Putting the best hoof forward
For some people, horses are far more than just pets – they can be highly valuable, with price tags in excess of tens of thousands of pounds
If you’ve got any kind of furry companion in your household, you’ll know that purebred animals don’t come cheap. Horses, however, can take this to a whole new level: the equestrian industry is a very valuable one, and regardless of whether you’re looking for the next Grand National winner or a child’s pony, you should expect a price tag that goes into the four-figure region and beyond.
Choosing the right animal is vital, but it’s equally important for sellers to find the ideal home for their horse too. Fortunately, there are plenty of professionals and websites to help, such as Right Horse Right Home. ‘Right Horse Right Home, through the questions it asks, both of buyers and sellers, helps to provide a more robust framework where both parties are much more accountable for the information they provide,’ explains chief executive Rebecca Evans. ‘What job the horse can do will ultimately dictate its price. Age also plays a part, as do other factors, such as how long the horse has been with its current owner.’
A horse’s breed will also dictate its value, with ‘well-bred’ horses typically costing more, and its conformation will have an influence too. Prices for horses can vary drastically and there’s no such thing as a typical price to pay, but if one seems ‘cheap’, it’s important to ask why – it may well be due to factors like a highly-strung temperament, but that doesn’t necessarily mean you can’t give it the perfect home if you’ve got the right experience.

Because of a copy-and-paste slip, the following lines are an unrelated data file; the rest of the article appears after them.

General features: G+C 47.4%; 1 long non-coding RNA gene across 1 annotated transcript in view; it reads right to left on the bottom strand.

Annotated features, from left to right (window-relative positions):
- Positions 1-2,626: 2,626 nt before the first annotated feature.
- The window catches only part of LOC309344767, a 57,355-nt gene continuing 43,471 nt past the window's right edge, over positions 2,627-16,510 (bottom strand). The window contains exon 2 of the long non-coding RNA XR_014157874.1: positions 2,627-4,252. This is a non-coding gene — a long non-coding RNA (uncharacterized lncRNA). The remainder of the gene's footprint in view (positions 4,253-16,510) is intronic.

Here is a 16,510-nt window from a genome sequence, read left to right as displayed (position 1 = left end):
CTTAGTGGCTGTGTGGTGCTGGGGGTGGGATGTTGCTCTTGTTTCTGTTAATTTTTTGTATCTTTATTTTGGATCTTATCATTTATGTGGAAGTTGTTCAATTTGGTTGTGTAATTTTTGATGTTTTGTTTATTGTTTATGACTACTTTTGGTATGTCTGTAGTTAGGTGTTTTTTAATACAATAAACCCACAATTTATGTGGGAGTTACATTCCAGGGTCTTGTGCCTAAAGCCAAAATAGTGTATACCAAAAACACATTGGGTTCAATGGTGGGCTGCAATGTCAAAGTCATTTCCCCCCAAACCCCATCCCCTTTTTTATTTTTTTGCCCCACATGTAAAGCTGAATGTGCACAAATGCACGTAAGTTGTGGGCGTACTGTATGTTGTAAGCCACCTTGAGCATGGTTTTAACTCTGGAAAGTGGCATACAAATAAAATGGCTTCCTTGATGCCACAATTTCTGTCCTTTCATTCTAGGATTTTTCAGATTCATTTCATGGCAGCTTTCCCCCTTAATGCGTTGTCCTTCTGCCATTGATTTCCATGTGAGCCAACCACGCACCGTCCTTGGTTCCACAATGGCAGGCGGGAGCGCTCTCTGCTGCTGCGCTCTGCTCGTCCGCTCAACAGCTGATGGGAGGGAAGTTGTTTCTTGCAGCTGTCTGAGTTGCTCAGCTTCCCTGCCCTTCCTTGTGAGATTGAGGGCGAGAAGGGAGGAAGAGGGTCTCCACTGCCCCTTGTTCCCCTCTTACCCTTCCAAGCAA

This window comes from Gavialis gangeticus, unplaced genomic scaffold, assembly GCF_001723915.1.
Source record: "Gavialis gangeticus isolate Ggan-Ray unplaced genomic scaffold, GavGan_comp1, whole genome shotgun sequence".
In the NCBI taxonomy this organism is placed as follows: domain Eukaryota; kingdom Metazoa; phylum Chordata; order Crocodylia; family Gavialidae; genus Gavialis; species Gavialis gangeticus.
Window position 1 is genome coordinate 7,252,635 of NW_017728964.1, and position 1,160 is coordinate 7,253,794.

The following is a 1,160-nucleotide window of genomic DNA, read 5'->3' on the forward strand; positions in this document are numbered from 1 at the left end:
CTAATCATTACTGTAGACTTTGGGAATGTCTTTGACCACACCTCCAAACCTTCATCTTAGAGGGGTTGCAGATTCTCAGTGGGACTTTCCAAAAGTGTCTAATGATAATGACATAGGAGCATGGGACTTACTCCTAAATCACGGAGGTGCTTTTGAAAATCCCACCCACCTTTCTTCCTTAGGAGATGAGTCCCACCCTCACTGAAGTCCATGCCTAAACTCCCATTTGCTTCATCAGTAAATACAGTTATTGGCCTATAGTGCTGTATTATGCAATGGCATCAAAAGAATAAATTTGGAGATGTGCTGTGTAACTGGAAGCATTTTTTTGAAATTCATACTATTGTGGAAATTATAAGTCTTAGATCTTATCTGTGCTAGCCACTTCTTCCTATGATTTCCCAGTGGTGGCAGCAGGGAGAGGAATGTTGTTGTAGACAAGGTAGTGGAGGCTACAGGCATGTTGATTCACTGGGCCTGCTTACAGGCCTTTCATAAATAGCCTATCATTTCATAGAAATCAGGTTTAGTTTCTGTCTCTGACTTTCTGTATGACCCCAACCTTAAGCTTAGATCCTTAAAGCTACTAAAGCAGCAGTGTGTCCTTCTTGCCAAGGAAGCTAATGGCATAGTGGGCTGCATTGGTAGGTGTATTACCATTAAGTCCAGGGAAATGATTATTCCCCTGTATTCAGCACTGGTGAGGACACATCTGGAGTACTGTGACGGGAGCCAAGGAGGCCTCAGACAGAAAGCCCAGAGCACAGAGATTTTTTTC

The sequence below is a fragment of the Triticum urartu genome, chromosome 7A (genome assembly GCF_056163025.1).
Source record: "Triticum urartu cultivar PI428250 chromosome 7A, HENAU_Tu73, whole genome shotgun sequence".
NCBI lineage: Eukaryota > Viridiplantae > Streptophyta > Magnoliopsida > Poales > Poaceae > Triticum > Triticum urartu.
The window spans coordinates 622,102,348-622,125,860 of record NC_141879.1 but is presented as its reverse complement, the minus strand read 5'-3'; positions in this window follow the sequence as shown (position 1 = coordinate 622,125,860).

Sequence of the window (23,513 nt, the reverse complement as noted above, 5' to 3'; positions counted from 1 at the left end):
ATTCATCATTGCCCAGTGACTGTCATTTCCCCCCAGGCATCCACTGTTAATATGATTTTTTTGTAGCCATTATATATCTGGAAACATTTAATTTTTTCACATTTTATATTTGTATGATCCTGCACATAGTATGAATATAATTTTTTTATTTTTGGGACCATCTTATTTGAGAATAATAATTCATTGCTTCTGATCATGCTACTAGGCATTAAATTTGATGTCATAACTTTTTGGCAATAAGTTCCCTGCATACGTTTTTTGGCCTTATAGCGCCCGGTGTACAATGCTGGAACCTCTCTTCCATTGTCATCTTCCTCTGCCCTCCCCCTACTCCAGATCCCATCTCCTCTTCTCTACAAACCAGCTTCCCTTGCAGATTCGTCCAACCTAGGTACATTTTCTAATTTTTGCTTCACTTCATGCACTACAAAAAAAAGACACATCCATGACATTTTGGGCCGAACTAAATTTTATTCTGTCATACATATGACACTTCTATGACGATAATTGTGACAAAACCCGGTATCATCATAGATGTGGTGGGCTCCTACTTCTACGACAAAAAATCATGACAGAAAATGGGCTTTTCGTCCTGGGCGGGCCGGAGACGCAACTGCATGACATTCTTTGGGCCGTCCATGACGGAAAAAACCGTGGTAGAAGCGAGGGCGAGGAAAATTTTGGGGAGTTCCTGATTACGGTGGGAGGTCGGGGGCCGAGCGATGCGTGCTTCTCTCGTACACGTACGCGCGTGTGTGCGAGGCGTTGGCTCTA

If you’re looking for a skilled competition horse, prices will quickly soar to hundreds of thousands of pounds due to the prospect of coveted titles on offer. However, if you’re thinking of buying a horse as a financial investment, Rebecca recommends proceeding with caution. ‘So many things can go wrong with horses that are outside of our control, such as injuries and illness,’ she warns.
The world of horse racing, though, is a different story altogether. It is hugely lucrative, with top racehorse trainers, owners and jockeys competing for staggering prize money. ‘To put it in perspective, the European thoroughbred sector has an annual economic impact of almost £11 billion and directly employs 155,000 people in a variety of roles,’ explains Joe Callan, who is nominations manager at the world-famous National Stud in Newmarket. The racehorses themselves can be worth millions, such as Fusaichi Pegasus, who is thought to have sold for between $60 and $70 million in 2000. You can also pay to breed a foal through putting a mare with a stallion at a stud, which involves a so-called ‘stud fee’. This varies between stallions and is dependent on a number of factors; the National Stud currently has various exciting, top-class stallions, with stud fees ranging from £4,500 to £25,000.
Horses can be incredibly valuable, and if you’re looking to get to the very top level of the sport, you’ll need a substantial budget at your disposal. Ultimately, though, the horse’s welfare is paramount and it’s crucial to make sure you’re in it for the right reasons. As Joe says: ‘It’s for the love of the horses and the sport.’